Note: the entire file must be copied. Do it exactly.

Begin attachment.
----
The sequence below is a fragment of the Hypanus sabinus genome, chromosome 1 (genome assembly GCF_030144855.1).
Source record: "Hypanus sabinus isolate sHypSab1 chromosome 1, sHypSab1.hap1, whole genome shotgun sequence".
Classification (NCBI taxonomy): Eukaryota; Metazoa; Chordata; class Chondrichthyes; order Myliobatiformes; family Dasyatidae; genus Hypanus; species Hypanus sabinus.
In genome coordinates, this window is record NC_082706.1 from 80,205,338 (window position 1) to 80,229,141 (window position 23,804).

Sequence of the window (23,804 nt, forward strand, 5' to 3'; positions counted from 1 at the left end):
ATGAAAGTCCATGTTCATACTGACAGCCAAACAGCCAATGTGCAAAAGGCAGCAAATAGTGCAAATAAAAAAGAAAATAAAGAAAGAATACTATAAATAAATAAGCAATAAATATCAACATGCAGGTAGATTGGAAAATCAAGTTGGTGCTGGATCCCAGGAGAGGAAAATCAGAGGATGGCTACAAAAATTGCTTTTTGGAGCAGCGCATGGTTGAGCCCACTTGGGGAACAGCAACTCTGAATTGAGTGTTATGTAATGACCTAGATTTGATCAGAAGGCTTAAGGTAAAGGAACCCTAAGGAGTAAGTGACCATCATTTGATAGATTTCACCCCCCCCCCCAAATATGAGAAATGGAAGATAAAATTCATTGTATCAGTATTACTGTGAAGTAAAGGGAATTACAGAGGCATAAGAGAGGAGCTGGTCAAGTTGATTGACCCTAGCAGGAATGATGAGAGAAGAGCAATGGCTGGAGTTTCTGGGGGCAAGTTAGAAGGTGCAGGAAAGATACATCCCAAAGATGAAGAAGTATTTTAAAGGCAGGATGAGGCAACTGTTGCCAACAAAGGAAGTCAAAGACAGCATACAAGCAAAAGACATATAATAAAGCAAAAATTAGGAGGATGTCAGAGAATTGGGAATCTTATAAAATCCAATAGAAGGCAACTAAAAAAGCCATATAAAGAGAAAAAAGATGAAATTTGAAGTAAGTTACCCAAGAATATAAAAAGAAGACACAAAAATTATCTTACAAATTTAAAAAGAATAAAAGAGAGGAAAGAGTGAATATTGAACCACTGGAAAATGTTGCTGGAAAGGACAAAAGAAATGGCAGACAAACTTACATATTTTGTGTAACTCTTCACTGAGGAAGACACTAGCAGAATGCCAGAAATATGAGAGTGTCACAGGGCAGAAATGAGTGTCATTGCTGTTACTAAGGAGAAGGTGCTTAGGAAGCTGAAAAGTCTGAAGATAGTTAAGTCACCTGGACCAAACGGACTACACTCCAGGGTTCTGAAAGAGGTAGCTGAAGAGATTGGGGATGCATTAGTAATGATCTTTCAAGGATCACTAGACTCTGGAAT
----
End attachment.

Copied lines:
The sequence below is a fragment of the Hypanus sabinus genome, chromosome 1 (genome assembly GCF_030144855.1).
Source record: "Hypanus sabinus isolate sHypSab1 chromosome 1, sHypSab1.hap1, whole genome shotgun sequence".
Classification (NCBI taxonomy): Eukaryota; Metazoa; Chordata; class Chondrichthyes; order Myliobatiformes; family Dasyatidae; genus Hypanus; species Hypanus sabinus.
In genome coordinates, this window is record NC_082706.1 from 80,205,338 (window position 1) to 80,229,141 (window position 23,804).

Sequence of the window (23,804 nt, forward strand, 5' to 3'; positions counted from 1 at the left end):
ATGAAAGTCCATGTTCATACTGACAGCCAAACAGCCAATGTGCAAAAGGCAGCAAATAGTGCAAATAAAAAAGAAAATAAAGAAAGAATACTATAAATAAATAAGCAATAAATATCAACATGCAGGTAGATTGGAAAATCAAGTTGGTGCTGGATCCCAGGAGAGGAAAATCAGAGGATGGCTACAAAAATTGCTTTTTGGAGCAGCGCATGGTTGAGCCCACTTGGGGAACAGCAACTCTGAATTGAGTGTTATGTAATGACCTAGATTTGATCAGAAGGCTTAAGGTAAAGGAACCCTAAGGAGTAAGTGACCATCATTTGATAGATTTCACCCCCCCCCCCAAATATGAGAAATGGAAGATAAAATTCATTGTATCAGTATTACTGTGAAGTAAAGGGAATTACAGAGGCATAAGAGAGGAGCTGGTCAAGTTGATTGACCCTAGCAGGAATGATGAGAGAAGAGCAATGGCTGGAGTTTCTGGGGGCAAGTTAGAAGGTGCAGGAAAGATACATCCCAAAGATGAAGAAGTATTTTAAAGGCAGGATGAGGCAACTGTTGCCAACAAAGGAAGTCAAAGACAGCATACAAGCAAAAGACATATAATAAAGCAAAAATTAGGAGGATGTCAGAGAATTGGGAATCTTATAAAATCCAATAGAAGGCAACTAAAAAAGCCATATAAAGAGAAAAAAGATGAAATTTGAAGTAAGTTACCCAAGAATATAAAAAGAAGACACAAAAATTATCTTACAAATTTAAAAAGAATAAAAGAGAGGAAAGAGTGAATATTGAACCACTGGAAAATGTTGCTGGAAAGGACAAAAGAAATGGCAGACAAACTTACATATTTTGTGTAACTCTTCACTGAGGAAGACACTAGCAGAATGCCAGAAATATGAGAGTGTCACAGGGCAGAAATGAGTGTCATTGCTGTTACTAAGGAGAAGGTGCTTAGGAAGCTGAAAAGTCTGAAGATAGTTAAGTCACCTGGACCAAACGGACTACACTCCAGGGTTCTGAAAGAGGTAGCTGAAGAGATTGGGGATGCATTAGTAATGATCTTTCAAGGATCACTAGACTCTGGAAT